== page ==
Each month the billions of dollars in Bell System long-distance revenue was divided between AT&T’s Long Lines division and the local telephone companies. A long-distance telephone call involved transmission from the sender’s telephone to a nearby central telephone office, then through the long-distance network of AT&T Long Lines to the central office of the telephone company at the destination, and then over its local lines to the receiver’s telephone. Although almost all of  telephone companies handling the domestic calls were part of the Bell System, it also included the few small independent phone companies, and all needed to get their share. The complicated procedure by which this billion-dollar pie was sliced up each month was called the Division of Revenues Process, or DRP.

Interstate revenues are divided among the companies in proportion to their contribution — including plant facilities and personnel — to the interstate telephone service. Here I quote from an article about DRP that appeared in the Bell Labs News on the occasion of our first installion of the DRP software at the Mountain Bell Telephone Computer Center in Denver:  “ ‘The difficulty,’ according to Winston Nelson, supervisor, Division of  Revenues Project, PY, ‘lies in the separation of just what is – and what isn’t – interstate investment and expense. Each customer’s telephone is used for both interstate and intrastate service.’ ” (To paraphrase Yogi Berra, I’m not sure I actually said everything they said I said.)

Thr BIS Piscataway facility was about 20 miles south of my home in Morristown, NJ, and was normally a 40-minute drive on I-287, traffic conditions permitting. After a while I was able to put together a car-pool of four other employees from the Morristown area, so I normally had to be the driver only once a week.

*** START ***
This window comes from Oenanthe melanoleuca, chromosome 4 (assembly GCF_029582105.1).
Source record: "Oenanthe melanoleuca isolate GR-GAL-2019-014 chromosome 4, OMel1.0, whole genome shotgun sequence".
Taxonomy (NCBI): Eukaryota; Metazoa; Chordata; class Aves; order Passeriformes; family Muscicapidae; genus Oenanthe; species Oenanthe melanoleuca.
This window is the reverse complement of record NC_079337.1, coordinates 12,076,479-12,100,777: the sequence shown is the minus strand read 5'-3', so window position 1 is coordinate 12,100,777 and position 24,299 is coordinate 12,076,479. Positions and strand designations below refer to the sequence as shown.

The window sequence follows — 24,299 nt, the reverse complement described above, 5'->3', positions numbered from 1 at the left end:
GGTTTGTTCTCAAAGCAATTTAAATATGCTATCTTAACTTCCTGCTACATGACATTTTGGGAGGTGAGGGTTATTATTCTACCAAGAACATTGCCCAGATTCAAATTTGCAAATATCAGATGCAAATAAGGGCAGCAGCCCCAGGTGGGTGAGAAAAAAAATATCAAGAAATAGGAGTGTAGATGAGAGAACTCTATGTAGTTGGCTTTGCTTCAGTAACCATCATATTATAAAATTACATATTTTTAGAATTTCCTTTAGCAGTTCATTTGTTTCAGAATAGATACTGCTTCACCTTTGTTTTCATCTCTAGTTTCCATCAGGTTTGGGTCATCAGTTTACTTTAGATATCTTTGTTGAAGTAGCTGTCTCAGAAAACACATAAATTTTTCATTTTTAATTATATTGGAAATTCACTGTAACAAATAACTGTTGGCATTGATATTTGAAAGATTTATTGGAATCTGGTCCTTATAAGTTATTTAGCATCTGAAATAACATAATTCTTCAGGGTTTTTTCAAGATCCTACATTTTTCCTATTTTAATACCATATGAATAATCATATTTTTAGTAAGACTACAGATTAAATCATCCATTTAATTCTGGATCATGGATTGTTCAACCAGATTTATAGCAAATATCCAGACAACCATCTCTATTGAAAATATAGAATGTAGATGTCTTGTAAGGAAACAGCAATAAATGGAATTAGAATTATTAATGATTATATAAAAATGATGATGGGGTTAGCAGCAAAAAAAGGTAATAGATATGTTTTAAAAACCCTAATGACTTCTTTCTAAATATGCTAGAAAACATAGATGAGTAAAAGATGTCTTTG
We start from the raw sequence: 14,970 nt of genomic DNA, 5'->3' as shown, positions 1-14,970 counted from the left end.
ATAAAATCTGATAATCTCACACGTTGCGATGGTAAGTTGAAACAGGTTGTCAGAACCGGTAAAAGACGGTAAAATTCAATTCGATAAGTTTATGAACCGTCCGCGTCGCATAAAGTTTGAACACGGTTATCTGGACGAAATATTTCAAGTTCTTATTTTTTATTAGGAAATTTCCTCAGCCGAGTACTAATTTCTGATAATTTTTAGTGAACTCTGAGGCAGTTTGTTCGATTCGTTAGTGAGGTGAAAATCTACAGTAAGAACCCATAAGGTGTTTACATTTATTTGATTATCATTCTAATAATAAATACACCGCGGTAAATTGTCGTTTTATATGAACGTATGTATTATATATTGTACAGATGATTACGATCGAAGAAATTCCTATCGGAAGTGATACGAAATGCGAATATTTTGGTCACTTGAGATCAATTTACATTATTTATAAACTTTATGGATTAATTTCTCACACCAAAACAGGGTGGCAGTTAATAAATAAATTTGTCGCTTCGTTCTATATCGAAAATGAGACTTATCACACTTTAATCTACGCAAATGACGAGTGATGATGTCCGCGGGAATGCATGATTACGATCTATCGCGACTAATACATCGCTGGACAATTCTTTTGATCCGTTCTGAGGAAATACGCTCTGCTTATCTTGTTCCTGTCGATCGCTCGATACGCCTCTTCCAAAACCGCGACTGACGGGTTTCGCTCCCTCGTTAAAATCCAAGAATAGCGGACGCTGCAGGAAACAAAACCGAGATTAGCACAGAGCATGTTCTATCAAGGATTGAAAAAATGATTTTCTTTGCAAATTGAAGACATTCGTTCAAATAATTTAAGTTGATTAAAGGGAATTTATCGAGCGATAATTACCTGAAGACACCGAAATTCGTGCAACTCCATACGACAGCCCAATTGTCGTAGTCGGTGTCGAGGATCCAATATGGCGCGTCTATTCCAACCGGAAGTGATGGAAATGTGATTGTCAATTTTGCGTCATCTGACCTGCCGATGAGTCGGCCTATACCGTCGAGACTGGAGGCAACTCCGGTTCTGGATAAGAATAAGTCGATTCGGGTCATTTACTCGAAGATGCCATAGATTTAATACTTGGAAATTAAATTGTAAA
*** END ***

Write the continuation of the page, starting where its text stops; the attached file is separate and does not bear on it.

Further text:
Luckily for me, my small DRP group consisted of nine very qualified programmers and one experienced DRP man (Lee Bauer, on loan from the Southwestern Bell Telephone Audit group) and we accomplished what none of the other BIS groups with many more programmers were able to do —  to go from the start of a complex software project to a successful installation in about eighteen months. What makes it even more remarkable is that through the entire 18-month period the above-quoted supervisor actually understood neither the DRP process nor the installed software program! I had simply concentrated on all of the nitty-gritty management details and, with Lee Bauer’s help, getting the agreement of the AT&T Audit group in New York City on the DRP system requirements. I had delegated the management of the system design and programming to my two sub-group leaders, Renee Mashey and Lee Bauer. My only technical contribution was the design of  a statistical algorithm that was used for filling short gaps in the data from the minutes-of-use recorders on the interstate calls. I also took some pride in my clever design of the DRP icon, which shows a gold dollar-sign pie sliced into four parts, with the pieces of the sliced-up dollar-sign showing the lower-case letters “d”, “r”, and “p”, when viewed from above or below:




(From the cover of our final report on the Divisions of Revenues Project)